Discover the best top things to do in Province of Caceres, Spain including Old Town of Caceres, Puente de Alcantara, Monfrague National Park, Garganta de los Infiernos, Meandro Melero, Historic Centre of Trujillo, Libreria La Puerta de Tannhauser, Granadilla, Plaza Mayor de Trujillo, Museo Apple e Historia de la Computacion.
Restaurants in Province of Caceres
5 based on 2 reviews
This is a small medieval town which can be covered easily on foot. The outer perimeter of the town is typical of a small modern town but once you reach the older portions, it's all quite well preserved and feels like step back to medieval times. The Plaza Mayor has several eateries and from there, you can wander around the cobblestone walkways to discover the rest of the town. There are probably some worthwhile attractions to explore more thoroughly but with the limited time we had, we enjoyed strolling through this old town.
5 based on 164 reviews
This bridge, nearing its two-thousandth birthday, is both beautiful and functional - modern load limt - unlimited! The gorge that it crosses is also very picturesque. There is a very nice parking area on the Spanish side of the bridge. Its importance in earlier times is indicated by the name of the nearby village: Al Quantara was Arabic for "The Bridge". Highly recommended and very worth the detour.
4.5 based on 792 reviews
There are a series of miradores (viewpoints) in picturesque locations from which you can watch the vultures flying around. The viewpoints are all easily accessible by car, with good parking. You can explore them all one after each other and experience different views over some stunning country.
4.5 based on 460 reviews
5 based on 213 reviews
To get to this place you have to go up a very narrow road which then becomes a dirt road with lots of rocks, dropoffs and a road which might make flatlanders gasp. However, if you don't mind the drive, the view really is beautiful.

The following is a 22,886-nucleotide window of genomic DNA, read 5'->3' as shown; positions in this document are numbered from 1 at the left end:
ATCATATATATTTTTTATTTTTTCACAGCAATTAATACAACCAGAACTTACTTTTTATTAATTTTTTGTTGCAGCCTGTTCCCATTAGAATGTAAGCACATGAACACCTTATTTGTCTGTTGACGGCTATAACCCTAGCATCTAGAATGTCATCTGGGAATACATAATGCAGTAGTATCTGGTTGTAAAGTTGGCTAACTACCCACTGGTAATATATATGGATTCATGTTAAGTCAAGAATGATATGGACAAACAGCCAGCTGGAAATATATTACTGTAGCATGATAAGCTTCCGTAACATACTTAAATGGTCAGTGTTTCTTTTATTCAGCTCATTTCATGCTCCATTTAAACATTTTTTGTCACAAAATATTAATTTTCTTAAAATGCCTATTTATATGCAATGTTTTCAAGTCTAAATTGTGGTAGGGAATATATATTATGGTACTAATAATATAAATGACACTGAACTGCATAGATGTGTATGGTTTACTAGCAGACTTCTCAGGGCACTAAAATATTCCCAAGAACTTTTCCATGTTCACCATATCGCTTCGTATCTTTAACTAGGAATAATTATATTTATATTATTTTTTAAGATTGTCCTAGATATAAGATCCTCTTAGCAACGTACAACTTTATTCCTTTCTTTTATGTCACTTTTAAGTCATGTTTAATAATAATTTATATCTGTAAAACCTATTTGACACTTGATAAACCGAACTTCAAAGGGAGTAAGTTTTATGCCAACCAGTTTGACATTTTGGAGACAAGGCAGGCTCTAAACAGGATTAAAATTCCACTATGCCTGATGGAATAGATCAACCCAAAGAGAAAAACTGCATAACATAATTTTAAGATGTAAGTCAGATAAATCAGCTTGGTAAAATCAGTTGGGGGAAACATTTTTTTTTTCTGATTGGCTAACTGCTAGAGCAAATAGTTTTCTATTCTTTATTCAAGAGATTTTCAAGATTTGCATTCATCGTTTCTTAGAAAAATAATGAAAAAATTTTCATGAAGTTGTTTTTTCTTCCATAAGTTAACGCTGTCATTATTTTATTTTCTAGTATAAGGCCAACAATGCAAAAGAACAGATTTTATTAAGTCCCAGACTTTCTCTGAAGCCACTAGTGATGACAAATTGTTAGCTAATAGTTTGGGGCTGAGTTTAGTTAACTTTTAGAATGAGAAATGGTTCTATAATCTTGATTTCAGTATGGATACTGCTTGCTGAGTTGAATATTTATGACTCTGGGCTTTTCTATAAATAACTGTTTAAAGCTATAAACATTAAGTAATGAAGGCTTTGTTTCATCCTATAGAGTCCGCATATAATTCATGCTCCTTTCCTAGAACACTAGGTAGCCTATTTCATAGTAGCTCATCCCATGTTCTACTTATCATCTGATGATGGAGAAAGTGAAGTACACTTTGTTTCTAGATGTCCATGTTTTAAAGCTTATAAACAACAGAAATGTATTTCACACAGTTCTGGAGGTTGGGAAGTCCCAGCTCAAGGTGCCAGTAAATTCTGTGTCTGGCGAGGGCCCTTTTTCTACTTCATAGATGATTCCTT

4.5 based on 293 reviews
The Centro Historico - Historic Centre - of Trujillo is quite charming.
Unlike many historic centres in towns of Spain, it is fairly un-touristy. By this I mean that it is not full of shops selling souvenirs and tourist tat, nor bars advertising "All-day Full English, only €7!". Nor are there busloads of tourists walking around all together following the guide with the sunshade. Yes, I know. I'm a tourist, you're a tourist - but we do like to pretend that we aren't, don't we?
This has all the elements that we hope to find in a historic centre. There aren't whitewashed houses with geraniums in flowerpots adorning the walls - this isn't Andalusia but Extremadura, Land of the Conquistadores who sailed the seas to South America to bring home riches undreamt of. You will see various statues and monuments and museums devoted to them around the town - look out for the name Pizarro or Orellana for starters.
The town is built ON granite, a spur called Cabeza del Zorro (Fox's Head) and also built OF granite. The houses are thus of stone, which in the evening sunlight is a pale creamy-yellow, grey earlier in the day. The streets are narrow, built for four-legged beasts - donkeys, mules and horses - not four-wheeled vehicles. The same granite is used underfoot for the cobblestones, which makes it tricky if you are wearing your best Manolos; go for sensible sneakers instead. And the streets are often steep, perhaps even with steps suddenly.
They are steep as they wend their way up to the castle, famous as a setting for Series 7 of Game of Thrones, pretending to be Casterly Rock, the Lannisters' western stronghold. Filming took place here in November 2016, and Lannister flags were seen flying from its turrets.